Quote of the Day: Every game is a second chance… at life, to get it right, you fill in the blank. From Lauren Yee’s The Great Leap, directed by Desdemona Chiang, on stage through February 10, 2019, at the Guthrie Theater in Minneapolis. 

Lee Sellars as Saul and Kurt Kwan as Wen Chang in The Great Leap at the Guthrie Theater. Photo by Dan Norman

Playwright Lauren Yee believes that the game of basketball is a metaphor for life. You can see it played out on stage, and you can quickly see how it plays out in your own life. You fight for the ball, enough personal space to get to the goal and take your shot. You even fight for your right to be on the court in the first place. The four characters in this dynamic play show us the struggles and triumphs as they battle their way to personal success. 

Lee Sellars as Saul and Leah Anderson as Connie in The Great Leap at the Guthrie Theater. Photo by Dan Norman

Manford, or Manny, (played by Lawrence Kao) is dying to get on the San Francisco team. He’s little, but fast, a point guard who has more at stake than shooting 100 free-throws in a row. He is always looking for that “back door” to get inside and prove himself. His mother has passed away and he’s living with pseudo-cousin Connie (Leah Anderson) who is acting as his guardian, or at least conscience. She is often the voice of reason, and also Manny’s strongest supporter.

Saul (played by Lee Sellars) is the coach of the San Francisco team. He has an important history with the game of basketball and a game played in Beijing, China in 1971. There he met Wen Chang (Kurt Kwan) and they exchanged ideas, coaching strategies, and a moment in time. Wen served as a translator which lends itself to some laughs, and confusion. Try explaining what “suicides” are in the sense of sports drills to non-American English speakers, or even non-sports people!

Lawrence Kao as Manford and Kurt Kwan as Wen Chang in The Great Leap at the Guthrie Theater. Photo by Dan Norman

Fast-forward to 1989, early June, Manny has convinced Saul to bring him onto the team that is going back for a rematch in Beijing. Wen Chang is coaching the Chinese team, in high stature in his country, and not at all happy. The battle on the court is small compared to the battles raging outside, between the U.S. and China, always, and in Tiananmen Square.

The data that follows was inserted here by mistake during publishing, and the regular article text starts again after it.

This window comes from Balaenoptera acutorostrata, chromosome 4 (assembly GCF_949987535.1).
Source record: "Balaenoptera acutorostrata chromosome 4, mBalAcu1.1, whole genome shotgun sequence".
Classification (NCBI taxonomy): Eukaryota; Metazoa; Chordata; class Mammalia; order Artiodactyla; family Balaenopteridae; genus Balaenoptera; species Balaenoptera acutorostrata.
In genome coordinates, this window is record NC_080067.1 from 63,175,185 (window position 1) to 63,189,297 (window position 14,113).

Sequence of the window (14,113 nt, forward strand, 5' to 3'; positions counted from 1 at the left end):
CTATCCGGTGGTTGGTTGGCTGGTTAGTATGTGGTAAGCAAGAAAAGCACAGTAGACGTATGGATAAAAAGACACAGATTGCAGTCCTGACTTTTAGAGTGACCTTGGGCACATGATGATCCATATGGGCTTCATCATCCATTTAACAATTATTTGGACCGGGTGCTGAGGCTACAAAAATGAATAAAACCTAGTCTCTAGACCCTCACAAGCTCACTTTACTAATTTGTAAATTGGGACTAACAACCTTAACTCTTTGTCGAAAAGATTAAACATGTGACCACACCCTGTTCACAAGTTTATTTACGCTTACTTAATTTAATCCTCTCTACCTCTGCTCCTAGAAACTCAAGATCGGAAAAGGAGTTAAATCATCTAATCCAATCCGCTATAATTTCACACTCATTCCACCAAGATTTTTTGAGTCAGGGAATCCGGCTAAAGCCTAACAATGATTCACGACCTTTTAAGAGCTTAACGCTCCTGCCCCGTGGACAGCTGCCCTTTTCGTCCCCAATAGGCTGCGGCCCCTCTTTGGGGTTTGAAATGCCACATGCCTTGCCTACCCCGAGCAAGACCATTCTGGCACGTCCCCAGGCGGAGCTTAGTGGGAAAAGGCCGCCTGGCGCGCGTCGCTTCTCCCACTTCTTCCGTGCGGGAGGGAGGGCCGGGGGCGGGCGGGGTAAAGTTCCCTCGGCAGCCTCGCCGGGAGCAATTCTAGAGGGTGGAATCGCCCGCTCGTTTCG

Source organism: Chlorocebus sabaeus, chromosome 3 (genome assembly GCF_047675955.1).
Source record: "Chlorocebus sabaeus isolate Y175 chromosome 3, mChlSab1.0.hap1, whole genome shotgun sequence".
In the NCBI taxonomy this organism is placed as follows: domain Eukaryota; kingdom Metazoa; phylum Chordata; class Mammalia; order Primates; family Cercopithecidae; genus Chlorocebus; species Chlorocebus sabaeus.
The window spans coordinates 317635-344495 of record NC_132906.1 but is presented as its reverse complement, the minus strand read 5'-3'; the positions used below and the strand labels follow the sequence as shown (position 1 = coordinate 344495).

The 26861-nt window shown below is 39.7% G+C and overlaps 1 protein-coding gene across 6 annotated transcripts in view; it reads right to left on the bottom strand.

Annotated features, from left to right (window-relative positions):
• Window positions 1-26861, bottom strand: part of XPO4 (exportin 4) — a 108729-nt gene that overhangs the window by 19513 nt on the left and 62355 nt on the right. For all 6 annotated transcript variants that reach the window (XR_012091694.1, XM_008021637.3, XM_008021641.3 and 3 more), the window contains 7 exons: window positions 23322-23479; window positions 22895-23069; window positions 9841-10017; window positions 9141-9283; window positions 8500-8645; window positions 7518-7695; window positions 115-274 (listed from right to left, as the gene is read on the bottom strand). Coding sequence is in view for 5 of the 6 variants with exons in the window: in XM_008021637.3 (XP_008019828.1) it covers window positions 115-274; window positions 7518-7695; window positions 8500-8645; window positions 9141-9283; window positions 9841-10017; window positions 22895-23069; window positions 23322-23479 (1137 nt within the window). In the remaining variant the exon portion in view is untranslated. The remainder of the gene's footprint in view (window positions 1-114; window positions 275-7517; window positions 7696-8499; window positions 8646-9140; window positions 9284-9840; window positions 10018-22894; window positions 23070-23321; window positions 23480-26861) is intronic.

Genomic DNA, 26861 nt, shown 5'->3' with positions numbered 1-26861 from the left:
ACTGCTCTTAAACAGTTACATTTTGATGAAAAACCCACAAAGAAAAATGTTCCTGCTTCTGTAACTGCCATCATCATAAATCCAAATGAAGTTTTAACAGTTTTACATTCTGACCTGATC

According to the program notes, (Once again, stellar job on the programs by the Guthrie staff. I study that thing.) Yee says that language is important in this play. Each word and phrase is carefully thought through. The coach, naturally, has a harsher vocabulary, plenty of “locker room” talk and profanity. Pit that against Wen’s formal speech and mannerisms, Connie’s intellect, and Manny’s youthful quick responses. It all works to create character and atmosphere. I felt like I was watching the behind-the-scenes moments in a big game.

It is fascinating to watch a play centered around a sport. The set (designed by Sara Ryung Clement) is a basketball court, the coach’s office, and sometimes side streets and apartments. It all seamlessly flows from one to the other. Director Desdemona Chiang did an amazing job of using the large stage to emphasize the largeness of the court and the countries, and the intimacy of private spaces and lives. Stunning. They wouldn’t be able to pull it off without the expert Lighting Design by Paul P. Whitaker, Sound Design by Sarah Picket, and Projection Design by Tom Mays. The actions and sound effects were carefully choreographed. Helen Huang designed the costumes that fit the eras and characters.

You can see The Great Leap at the Guthrie Theater in Minneapolis, MN through February 10, 2019.

Go. Create. Inspire!

Journaling Prompt: Do you see anything as a metaphor for life, yours or in general?